A theoretical language to study numerical computation?

I've just finished Jörg Frauendiener's, "On the applicability of constrained symplectic integrators in general relativity". It's a readable paper (the necessary background is given in the paper) about numerical integration in Hamiltonian systems. The idea here is that if we have a symplectic manifold modelling the states of some system of ODE's, along with a hamiltonian we can give numerical integrators that respect the symplectic structure of the manifold. By this is meant that, for any point in the manifold and any time step, the numerical integrator gives a solution that approximates the state given by the hamiltonian flow up to a particular order. What exact it means that two points in a manifold can be approximated up to a sufficient order is not clear to me, but given that a point in the manifold is a function on some domain then I assume something like the $L_2$ norm could be used. Such numerical integrators, called symplectic integrators, have some nice properties (see Jörg's paper for details). Apparently (when the paper was produced) there was a bit of a buzz about symplectic integrators that also respect constraints in the system. Jörg shows that the nature of the constraint system in GR is such that the current symplectic integration schemes won't work (he argues that they can never work). The problem is linked to the old issue that the hamiltonian system + constraints for GR is such that there is no hamiltonian flow on the constraint manifold. In non-mathsy language that means that there is no "time".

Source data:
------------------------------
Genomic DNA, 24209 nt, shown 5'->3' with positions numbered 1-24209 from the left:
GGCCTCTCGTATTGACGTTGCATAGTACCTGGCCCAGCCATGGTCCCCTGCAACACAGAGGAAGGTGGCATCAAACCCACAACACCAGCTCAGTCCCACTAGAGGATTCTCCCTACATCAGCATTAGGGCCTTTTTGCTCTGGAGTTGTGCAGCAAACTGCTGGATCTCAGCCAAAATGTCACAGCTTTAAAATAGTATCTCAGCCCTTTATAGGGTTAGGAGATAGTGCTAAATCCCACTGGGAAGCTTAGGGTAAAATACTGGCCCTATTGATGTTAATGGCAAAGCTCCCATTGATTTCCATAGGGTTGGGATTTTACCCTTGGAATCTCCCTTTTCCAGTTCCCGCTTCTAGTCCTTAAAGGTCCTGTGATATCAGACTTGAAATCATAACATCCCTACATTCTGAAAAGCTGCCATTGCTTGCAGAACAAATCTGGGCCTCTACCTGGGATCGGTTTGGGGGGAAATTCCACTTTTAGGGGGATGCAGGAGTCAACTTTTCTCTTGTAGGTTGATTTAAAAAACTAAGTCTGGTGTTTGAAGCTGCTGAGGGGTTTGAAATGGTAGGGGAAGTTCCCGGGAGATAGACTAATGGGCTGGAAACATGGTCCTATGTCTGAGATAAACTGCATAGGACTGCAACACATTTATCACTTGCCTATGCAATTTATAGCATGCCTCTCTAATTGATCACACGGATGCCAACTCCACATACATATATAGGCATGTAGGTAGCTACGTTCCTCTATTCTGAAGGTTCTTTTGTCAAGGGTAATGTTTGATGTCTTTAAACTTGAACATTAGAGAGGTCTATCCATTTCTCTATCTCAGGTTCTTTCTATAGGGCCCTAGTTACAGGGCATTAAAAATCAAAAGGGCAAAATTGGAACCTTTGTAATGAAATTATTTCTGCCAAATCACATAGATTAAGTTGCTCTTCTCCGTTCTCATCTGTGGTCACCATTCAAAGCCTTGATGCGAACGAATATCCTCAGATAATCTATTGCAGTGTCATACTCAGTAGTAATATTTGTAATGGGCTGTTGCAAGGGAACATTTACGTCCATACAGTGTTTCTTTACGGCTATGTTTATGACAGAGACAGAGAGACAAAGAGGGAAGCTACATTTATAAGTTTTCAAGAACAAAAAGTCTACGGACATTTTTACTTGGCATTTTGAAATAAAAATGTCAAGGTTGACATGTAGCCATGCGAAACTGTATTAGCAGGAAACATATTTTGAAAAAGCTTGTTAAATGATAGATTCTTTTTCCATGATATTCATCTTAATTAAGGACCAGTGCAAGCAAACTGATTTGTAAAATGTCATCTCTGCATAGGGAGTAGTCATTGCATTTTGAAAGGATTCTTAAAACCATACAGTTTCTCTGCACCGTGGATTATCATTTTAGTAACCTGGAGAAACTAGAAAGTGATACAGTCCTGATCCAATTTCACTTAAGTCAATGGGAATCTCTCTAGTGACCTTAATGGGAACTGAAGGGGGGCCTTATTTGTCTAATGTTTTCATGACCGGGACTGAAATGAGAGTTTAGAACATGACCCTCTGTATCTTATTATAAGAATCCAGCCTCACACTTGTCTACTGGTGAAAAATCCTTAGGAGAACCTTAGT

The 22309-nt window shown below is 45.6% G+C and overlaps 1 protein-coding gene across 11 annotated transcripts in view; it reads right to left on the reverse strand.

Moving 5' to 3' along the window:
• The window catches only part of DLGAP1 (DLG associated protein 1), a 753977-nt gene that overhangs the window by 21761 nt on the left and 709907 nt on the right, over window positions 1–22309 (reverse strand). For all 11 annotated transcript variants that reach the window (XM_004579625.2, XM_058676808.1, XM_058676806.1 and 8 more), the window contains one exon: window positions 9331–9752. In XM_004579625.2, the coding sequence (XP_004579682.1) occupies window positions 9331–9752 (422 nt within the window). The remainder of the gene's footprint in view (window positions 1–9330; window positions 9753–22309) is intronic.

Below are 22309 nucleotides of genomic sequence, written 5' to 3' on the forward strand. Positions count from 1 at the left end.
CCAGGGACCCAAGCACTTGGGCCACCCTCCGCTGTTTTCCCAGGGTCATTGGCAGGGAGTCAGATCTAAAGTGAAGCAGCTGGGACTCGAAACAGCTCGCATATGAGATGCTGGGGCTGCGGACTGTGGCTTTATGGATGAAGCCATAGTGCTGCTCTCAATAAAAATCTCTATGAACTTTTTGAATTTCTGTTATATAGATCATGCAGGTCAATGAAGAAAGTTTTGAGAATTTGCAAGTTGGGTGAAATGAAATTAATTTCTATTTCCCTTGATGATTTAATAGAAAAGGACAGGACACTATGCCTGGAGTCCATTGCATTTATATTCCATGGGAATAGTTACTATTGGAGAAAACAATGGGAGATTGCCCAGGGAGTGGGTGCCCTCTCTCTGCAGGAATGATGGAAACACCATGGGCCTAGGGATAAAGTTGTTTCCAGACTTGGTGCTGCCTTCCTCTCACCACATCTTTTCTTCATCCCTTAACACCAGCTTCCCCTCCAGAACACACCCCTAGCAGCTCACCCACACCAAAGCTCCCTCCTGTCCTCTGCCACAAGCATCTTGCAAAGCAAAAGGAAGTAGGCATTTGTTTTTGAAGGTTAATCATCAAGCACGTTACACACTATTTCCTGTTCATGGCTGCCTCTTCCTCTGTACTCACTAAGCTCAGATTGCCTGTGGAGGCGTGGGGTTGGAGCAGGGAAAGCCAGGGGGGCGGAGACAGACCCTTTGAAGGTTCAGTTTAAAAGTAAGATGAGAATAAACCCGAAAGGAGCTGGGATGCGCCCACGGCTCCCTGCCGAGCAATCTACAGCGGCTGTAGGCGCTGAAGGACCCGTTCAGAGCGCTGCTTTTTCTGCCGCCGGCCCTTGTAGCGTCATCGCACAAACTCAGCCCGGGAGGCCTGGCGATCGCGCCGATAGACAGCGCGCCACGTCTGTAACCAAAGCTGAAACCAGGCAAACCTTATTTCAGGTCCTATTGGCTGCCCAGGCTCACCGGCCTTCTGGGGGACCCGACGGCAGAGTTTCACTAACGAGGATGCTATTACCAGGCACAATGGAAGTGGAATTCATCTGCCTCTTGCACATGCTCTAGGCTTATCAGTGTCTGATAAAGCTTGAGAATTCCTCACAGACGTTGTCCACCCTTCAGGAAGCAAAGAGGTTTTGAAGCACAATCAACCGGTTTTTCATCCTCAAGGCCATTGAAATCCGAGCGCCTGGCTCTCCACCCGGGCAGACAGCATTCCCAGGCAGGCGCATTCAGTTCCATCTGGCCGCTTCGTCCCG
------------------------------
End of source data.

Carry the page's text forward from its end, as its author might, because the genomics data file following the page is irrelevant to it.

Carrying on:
I've lately been interested in summation-by-parts (SBP) finite difference operators. These are matrices that replicate the integration by parts property of integration, when applied to functions over a grid. The SBP property ensures that numerically calculated solutions to DE's converge with time as well as with space. This is useful if one is interested in long-time evolutions. The SBP property ensures this by allowing discrete analogues of analytical techniques used when constructing energy estimates. The early papers justify SBP operators on the basis of the energy estimate that can be given. Whose not to say that there isn't a better class of finite difference operators out there, waiting for some one to stumble onto them? To start investigating this one needs some language in which all finite difference operators can be represented, classified and studied. Jörg's paper shows that symplectic manifolds can do this, at least for the very specific case he's interested in. Can it do it for other finite difference operators?

This question seems to be an obvious one (at least to me) and hence I expect there to be much literature about it...